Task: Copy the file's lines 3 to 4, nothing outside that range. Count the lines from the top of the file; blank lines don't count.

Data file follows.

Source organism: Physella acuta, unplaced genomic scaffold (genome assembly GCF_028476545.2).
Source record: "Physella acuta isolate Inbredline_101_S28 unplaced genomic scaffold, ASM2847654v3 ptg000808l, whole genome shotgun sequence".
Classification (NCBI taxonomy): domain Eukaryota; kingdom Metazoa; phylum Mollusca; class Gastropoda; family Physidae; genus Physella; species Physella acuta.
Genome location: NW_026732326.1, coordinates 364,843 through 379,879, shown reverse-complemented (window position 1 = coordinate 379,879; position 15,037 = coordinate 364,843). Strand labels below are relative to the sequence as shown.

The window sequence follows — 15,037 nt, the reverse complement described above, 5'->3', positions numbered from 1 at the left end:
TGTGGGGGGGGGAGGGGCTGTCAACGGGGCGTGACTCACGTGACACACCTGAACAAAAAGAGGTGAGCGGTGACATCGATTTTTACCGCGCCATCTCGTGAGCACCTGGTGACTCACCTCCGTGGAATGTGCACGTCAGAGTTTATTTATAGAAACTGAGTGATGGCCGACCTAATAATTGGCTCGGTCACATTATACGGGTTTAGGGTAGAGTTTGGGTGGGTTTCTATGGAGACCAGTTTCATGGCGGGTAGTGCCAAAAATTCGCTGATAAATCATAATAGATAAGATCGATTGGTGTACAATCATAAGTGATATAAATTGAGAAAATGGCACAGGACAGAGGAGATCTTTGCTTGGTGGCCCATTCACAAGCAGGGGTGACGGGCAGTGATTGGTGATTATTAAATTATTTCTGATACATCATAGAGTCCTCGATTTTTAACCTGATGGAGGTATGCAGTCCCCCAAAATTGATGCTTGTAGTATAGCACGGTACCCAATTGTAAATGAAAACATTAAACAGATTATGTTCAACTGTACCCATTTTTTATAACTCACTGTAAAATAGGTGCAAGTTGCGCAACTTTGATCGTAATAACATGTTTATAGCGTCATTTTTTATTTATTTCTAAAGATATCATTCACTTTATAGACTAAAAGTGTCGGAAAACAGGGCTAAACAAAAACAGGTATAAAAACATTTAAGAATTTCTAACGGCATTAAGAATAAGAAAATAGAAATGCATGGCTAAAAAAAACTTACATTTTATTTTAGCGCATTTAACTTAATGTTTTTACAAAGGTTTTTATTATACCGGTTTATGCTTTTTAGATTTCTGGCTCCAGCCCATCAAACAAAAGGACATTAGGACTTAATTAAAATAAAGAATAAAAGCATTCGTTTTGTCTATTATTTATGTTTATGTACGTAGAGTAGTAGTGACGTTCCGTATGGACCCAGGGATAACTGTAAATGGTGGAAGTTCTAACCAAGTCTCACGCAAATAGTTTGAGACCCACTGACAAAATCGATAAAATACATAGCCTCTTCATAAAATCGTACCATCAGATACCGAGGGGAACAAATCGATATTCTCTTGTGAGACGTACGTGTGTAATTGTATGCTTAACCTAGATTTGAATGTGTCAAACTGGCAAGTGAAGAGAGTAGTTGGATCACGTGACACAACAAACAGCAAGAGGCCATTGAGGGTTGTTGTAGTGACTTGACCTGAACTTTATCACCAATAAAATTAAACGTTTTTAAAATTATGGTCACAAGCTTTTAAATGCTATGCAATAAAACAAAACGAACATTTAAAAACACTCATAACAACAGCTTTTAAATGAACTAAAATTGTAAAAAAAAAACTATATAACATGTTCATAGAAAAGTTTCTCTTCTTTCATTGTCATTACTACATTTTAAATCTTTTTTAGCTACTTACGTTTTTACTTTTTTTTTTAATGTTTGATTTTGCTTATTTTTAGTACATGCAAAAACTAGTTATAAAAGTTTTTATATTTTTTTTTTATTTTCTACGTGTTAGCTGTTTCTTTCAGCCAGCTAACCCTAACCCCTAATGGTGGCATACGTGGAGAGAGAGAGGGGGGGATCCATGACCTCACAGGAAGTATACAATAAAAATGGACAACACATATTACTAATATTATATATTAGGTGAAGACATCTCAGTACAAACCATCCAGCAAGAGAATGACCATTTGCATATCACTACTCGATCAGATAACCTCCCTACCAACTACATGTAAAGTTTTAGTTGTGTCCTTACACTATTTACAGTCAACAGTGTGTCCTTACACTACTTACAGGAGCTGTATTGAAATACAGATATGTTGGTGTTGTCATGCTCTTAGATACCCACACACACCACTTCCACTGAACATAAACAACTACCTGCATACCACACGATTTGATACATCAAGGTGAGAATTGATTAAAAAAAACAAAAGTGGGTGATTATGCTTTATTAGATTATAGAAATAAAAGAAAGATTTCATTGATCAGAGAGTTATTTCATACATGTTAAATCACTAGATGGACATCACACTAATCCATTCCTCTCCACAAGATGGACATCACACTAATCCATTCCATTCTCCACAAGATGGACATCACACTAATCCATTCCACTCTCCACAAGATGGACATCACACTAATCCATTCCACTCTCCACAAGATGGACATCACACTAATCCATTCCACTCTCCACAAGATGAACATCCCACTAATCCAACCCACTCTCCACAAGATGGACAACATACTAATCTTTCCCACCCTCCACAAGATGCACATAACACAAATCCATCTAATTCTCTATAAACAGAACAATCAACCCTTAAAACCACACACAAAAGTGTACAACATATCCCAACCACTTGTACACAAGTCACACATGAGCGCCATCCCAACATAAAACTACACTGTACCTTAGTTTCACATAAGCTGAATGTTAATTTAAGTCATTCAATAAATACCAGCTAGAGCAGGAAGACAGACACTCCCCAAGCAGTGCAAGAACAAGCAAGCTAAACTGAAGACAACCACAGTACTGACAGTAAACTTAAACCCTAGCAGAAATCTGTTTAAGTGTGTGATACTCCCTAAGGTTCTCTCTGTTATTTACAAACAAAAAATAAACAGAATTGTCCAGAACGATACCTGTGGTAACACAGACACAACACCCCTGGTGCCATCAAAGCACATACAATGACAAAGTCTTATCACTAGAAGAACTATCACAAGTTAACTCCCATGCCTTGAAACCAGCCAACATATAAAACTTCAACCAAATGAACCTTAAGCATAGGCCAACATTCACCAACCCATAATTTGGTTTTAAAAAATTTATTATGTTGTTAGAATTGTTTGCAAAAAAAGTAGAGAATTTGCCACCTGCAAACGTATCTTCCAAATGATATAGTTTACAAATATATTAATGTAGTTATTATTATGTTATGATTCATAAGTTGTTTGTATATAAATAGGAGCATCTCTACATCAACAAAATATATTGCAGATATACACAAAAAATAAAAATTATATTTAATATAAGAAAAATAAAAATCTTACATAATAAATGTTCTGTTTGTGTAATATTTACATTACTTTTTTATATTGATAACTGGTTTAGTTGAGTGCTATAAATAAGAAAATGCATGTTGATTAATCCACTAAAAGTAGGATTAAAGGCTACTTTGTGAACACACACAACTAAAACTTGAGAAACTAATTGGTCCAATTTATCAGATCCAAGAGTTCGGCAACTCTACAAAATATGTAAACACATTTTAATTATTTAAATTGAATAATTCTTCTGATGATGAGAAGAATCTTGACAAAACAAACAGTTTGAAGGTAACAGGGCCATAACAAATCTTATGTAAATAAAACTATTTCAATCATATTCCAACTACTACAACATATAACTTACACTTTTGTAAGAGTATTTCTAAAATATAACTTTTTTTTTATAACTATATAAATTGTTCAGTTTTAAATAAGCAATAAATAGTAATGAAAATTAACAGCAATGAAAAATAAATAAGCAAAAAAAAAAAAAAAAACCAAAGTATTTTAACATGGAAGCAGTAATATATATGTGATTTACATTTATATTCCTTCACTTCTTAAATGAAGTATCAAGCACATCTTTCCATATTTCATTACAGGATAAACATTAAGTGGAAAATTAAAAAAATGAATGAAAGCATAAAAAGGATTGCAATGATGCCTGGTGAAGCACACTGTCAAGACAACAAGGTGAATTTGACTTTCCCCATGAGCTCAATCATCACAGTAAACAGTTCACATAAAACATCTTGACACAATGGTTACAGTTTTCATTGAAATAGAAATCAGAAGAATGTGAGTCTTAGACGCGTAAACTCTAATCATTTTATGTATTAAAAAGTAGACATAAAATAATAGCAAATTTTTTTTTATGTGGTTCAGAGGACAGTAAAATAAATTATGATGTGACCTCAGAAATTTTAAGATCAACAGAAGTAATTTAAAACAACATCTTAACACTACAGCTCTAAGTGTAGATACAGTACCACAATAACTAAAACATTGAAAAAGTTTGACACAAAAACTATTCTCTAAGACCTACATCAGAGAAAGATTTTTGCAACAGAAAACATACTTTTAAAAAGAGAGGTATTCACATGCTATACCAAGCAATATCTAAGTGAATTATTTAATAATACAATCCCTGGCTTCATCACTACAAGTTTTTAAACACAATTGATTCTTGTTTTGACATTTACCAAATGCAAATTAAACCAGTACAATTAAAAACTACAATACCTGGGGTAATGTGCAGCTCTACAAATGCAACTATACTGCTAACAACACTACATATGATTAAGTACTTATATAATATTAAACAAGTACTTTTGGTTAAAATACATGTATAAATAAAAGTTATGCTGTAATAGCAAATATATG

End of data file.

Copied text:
Classification (NCBI taxonomy): domain Eukaryota; kingdom Metazoa; phylum Mollusca; class Gastropoda; family Physidae; genus Physella; species Physella acuta.
Genome location: NW_026732326.1, coordinates 364,843 through 379,879, shown reverse-complemented (window position 1 = coordinate 379,879; position 15,037 = coordinate 364,843). Strand labels below are relative to the sequence as shown.